Airwars Investigation: Claims by Key Allies of No Civilian Harm in War Against ISIS Exposed
UK Government denying dozens of civilian deaths - even where the US-led Coalition finds cases credible
A major international investigation has found compelling evidence that several of the US’s key European allies in the war against so-called Islamic State routinely deny civilian harm from their own actions – even where specialist US military personnel within the international Coalition have assessed such cases to be credible.
Three European countries are implicated – the United Kingdom, France and Belgium – a lengthy investigation by the BBC, Libération, De Morgen and RTL Netherlands has found.
A total of eleven specific civilian harm events have so far been identified – involving the officially confirmed deaths of at least 40 Iraqi and Syrian civilians during 2017 and 2018. No European ally will admit to the fatalities.
“Cases like this expose a fundamental gap in accountability created by multinational coalitions,” notes Dan Mahanty of the US advocacy organisation CIVIC. “If warring parties simply collude to hide their actions, they can also evade their responsibilities. For civilians who lost loved ones or had their livelihoods destroyed, it means losing any hope of remedy, or even basic acknowledgement of their loss. It’s a pretty significant affront to their dignity.”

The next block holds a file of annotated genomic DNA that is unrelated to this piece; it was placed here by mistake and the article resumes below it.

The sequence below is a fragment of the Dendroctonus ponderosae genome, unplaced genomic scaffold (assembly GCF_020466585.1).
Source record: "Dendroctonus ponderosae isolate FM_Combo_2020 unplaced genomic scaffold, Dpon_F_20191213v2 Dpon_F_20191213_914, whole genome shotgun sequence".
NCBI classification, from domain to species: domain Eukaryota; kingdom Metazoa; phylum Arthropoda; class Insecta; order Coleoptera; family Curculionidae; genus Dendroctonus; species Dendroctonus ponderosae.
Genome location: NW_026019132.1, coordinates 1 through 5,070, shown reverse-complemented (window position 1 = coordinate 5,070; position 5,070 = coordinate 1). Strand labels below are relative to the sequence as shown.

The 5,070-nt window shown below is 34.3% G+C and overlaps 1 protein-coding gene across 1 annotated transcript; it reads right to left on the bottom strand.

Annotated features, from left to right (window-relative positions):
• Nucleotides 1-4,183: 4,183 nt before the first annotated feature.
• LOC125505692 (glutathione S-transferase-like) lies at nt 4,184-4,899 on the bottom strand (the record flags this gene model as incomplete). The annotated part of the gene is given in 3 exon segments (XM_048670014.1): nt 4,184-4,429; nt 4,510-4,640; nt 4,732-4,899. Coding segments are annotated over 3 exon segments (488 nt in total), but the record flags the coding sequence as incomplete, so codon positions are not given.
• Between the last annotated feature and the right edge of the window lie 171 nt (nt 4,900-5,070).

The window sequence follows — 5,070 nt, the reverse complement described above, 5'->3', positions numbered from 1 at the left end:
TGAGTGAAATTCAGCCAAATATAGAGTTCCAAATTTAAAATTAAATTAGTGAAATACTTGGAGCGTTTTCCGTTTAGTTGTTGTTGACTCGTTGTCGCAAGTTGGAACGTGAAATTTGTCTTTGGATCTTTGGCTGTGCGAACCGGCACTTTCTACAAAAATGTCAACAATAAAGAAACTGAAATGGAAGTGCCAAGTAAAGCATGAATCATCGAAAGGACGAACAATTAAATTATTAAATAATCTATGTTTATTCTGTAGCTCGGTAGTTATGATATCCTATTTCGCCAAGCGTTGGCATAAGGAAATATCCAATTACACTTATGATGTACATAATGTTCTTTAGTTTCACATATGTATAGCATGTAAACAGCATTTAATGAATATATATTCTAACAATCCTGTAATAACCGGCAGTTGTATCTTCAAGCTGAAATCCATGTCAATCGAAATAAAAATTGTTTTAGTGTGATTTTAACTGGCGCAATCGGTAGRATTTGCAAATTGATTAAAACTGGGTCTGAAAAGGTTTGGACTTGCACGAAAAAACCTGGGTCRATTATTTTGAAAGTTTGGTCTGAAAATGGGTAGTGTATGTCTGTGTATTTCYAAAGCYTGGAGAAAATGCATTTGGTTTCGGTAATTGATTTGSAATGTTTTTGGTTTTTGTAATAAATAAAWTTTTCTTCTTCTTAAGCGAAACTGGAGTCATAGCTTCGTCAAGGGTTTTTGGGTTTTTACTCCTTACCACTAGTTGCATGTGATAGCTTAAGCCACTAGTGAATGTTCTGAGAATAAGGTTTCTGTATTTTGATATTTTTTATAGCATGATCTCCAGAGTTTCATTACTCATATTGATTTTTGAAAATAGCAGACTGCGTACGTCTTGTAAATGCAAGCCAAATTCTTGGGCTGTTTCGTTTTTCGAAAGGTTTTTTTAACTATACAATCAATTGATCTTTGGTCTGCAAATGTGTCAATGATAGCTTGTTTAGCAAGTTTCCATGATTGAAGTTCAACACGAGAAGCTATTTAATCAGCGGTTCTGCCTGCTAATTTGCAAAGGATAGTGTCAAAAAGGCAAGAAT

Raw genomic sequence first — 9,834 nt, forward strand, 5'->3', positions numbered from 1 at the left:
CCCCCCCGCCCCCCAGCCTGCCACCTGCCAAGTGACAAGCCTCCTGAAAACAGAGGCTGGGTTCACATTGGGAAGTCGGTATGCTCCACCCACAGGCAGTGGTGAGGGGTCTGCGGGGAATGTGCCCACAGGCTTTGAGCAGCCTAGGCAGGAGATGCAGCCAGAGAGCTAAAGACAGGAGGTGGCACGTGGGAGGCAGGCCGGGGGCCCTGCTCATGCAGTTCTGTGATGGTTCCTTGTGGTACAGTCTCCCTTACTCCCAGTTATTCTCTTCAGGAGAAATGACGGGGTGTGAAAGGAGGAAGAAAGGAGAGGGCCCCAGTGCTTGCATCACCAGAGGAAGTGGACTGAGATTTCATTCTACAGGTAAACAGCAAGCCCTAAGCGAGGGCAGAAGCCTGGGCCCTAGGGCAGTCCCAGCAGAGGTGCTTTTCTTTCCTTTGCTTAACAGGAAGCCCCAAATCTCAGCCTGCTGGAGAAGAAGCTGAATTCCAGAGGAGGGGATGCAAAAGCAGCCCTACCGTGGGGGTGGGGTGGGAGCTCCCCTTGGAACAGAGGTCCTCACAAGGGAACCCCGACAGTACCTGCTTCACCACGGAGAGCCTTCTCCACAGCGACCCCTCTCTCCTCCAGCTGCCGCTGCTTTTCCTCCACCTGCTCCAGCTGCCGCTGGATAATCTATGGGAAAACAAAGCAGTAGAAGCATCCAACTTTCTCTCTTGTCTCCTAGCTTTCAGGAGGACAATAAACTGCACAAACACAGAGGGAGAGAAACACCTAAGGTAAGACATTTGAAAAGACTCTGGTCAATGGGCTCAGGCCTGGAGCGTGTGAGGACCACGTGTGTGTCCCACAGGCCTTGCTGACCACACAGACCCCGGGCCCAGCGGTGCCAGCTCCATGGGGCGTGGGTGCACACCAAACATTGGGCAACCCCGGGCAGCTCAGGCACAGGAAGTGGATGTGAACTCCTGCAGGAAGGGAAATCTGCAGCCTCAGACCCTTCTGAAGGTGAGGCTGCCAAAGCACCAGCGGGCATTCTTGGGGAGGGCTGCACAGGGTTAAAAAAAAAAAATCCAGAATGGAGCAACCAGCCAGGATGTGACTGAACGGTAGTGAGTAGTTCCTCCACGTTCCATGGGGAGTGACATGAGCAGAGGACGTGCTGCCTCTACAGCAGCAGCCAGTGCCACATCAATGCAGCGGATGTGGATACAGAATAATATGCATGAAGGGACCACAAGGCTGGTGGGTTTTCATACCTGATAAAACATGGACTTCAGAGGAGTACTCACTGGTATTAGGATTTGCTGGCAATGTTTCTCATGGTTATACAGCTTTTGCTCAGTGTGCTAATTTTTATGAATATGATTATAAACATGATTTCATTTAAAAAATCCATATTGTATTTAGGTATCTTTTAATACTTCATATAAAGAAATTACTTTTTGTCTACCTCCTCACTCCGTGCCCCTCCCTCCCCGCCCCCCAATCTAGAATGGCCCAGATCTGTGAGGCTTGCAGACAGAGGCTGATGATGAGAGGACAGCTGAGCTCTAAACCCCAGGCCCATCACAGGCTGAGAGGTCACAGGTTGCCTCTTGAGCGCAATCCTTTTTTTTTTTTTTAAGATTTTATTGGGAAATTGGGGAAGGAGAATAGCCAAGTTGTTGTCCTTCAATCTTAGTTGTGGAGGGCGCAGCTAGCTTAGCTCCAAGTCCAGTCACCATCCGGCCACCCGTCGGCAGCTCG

The problem incidents came to light after the US Defense Department was legally required to report to Congress in May 2019, on all recent confirmed civilian deaths from US military actions. That Pentagon report declared 170 incidents for Iraq and Syria during 2017; and a further 13 events during 2018.
However, when Airwars then crossmatched the 183 declared US civilian harm events against those cases the anti-ISIS Coalition had officially conceded during the same period, it identified 14 further incidents which had been omitted. Several senior US defense officials independently confirmed to Airwars that all credible non-US civilian harm events had been explicitly excluded from the list given by DoD to Congress.
Three of these ‘missing’ events were previously confirmed Australian civilian harm cases. That left eleven civilian harm incidents which had not publicly been admitted by any US ally – for example the deaths of three civilians on May 28th 2017 including Hayat, the wife of Mustafa al-Saguri, who died alongside her young daughter and a third unknown civilian at al Hammam in Raqqa province.
The US-led Coalition had admitted those deaths in April 2019, noting that “Regrettably, the strike on an associated target building unintentionally resulted in the deaths of three civilians.” But which US ally was responsible?